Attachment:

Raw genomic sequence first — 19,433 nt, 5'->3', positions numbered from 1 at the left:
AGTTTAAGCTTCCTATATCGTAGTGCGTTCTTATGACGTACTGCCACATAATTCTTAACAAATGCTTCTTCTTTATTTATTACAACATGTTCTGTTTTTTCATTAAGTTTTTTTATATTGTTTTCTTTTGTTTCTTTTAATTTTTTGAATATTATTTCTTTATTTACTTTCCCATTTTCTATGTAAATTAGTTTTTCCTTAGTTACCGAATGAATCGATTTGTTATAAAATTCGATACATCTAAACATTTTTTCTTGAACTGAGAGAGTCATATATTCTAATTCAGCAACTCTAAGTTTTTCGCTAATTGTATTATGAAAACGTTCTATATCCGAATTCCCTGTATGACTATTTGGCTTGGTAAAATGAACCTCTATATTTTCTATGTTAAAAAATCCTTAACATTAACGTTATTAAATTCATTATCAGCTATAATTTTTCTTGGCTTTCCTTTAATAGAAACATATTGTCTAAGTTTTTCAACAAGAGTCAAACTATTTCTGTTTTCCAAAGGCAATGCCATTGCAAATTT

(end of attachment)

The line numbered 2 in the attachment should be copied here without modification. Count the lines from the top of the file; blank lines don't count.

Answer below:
AGTTTAAGCTTCCTATATCGTAGTGCGTTCTTATGACGTACTGCCACATAATTCTTAACAAATGCTTCTTCTTTATTTATTACAACATGTTCTGTTTTTTCATTAAGTTTTTTTATATTGTTTTCTTTTGTTTCTTTTAATTTTTTGAATATTATTTCTTTATTTACTTTCCCATTTTCTATGTAAATTAGTTTTTCCTTAGTTACCGAATGAATCGATTTGTTATAAAATTCGATACATCTAAACATTTTTTCTTGAACTGAGAGAGTCATATATTCTAATTCAGCAACTCTAAGTTTTTCGCTAATTGTATTATGAAAACGTTCTATATCCGAATTCCCTGTATGACTATTTGGCTTGGTAAAATGAACCTCTATATTTTCTATGTTAAAAAATCCTTAACATTAACGTTATTAAATTCATTATCAGCTATAATTTTTCTTGGCTTTCCTTTAATAGAAACATATTGTCTAAGTTTTTCAACAAGAGTCAAACTATTTCTGTTTTCCAAAGGCAATGCCATTGCAAATTT